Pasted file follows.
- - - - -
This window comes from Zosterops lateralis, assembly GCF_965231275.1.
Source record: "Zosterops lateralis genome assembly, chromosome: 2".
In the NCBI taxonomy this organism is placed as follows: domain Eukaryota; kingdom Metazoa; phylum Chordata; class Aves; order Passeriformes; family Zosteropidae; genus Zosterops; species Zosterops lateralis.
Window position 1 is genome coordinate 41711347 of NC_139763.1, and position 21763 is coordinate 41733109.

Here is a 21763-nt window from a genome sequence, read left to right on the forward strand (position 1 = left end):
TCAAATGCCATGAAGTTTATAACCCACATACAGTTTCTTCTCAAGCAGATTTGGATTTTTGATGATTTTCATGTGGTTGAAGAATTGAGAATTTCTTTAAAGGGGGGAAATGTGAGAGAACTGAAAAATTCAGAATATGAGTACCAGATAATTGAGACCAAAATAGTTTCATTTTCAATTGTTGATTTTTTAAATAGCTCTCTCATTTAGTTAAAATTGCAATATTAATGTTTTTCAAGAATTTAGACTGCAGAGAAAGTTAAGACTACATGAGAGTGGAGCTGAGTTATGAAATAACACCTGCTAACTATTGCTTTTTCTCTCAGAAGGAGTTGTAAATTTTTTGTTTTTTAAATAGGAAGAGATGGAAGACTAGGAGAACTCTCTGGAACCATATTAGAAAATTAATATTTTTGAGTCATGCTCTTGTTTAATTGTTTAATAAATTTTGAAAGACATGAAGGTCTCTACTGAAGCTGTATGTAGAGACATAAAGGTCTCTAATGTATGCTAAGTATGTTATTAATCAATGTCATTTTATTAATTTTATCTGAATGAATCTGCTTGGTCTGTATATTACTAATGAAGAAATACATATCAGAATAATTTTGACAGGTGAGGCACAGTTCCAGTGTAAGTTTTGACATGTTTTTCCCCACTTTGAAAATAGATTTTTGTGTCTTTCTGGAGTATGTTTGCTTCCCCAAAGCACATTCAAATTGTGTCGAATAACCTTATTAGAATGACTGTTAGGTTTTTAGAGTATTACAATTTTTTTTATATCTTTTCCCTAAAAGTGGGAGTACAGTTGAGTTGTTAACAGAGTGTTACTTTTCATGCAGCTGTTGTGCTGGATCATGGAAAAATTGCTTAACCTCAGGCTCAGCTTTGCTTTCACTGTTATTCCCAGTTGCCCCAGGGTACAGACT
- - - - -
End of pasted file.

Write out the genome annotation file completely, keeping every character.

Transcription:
This window comes from Zosterops lateralis, assembly GCF_965231275.1.
Source record: "Zosterops lateralis genome assembly, chromosome: 2".
In the NCBI taxonomy this organism is placed as follows: domain Eukaryota; kingdom Metazoa; phylum Chordata; class Aves; order Passeriformes; family Zosteropidae; genus Zosterops; species Zosterops lateralis.
Window position 1 is genome coordinate 41711347 of NC_139763.1, and position 21763 is coordinate 41733109.

Here is a 21763-nt window from a genome sequence, read left to right on the forward strand (position 1 = left end):
TCAAATGCCATGAAGTTTATAACCCACATACAGTTTCTTCTCAAGCAGATTTGGATTTTTGATGATTTTCATGTGGTTGAAGAATTGAGAATTTCTTTAAAGGGGGGAAATGTGAGAGAACTGAAAAATTCAGAATATGAGTACCAGATAATTGAGACCAAAATAGTTTCATTTTCAATTGTTGATTTTTTAAATAGCTCTCTCATTTAGTTAAAATTGCAATATTAATGTTTTTCAAGAATTTAGACTGCAGAGAAAGTTAAGACTACATGAGAGTGGAGCTGAGTTATGAAATAACACCTGCTAACTATTGCTTTTTCTCTCAGAAGGAGTTGTAAATTTTTTGTTTTTTAAATAGGAAGAGATGGAAGACTAGGAGAACTCTCTGGAACCATATTAGAAAATTAATATTTTTGAGTCATGCTCTTGTTTAATTGTTTAATAAATTTTGAAAGACATGAAGGTCTCTACTGAAGCTGTATGTAGAGACATAAAGGTCTCTAATGTATGCTAAGTATGTTATTAATCAATGTCATTTTATTAATTTTATCTGAATGAATCTGCTTGGTCTGTATATTACTAATGAAGAAATACATATCAGAATAATTTTGACAGGTGAGGCACAGTTCCAGTGTAAGTTTTGACATGTTTTTCCCCACTTTGAAAATAGATTTTTGTGTCTTTCTGGAGTATGTTTGCTTCCCCAAAGCACATTCAAATTGTGTCGAATAACCTTATTAGAATGACTGTTAGGTTTTTAGAGTATTACAATTTTTTTTATATCTTTTCCCTAAAAGTGGGAGTACAGTTGAGTTGTTAACAGAGTGTTACTTTTCATGCAGCTGTTGTGCTGGATCATGGAAAAATTGCTTAACCTCAGGCTCAGCTTTGCTTTCACTGTTATTCCCAGTTGCCCCAGGGTACAGACT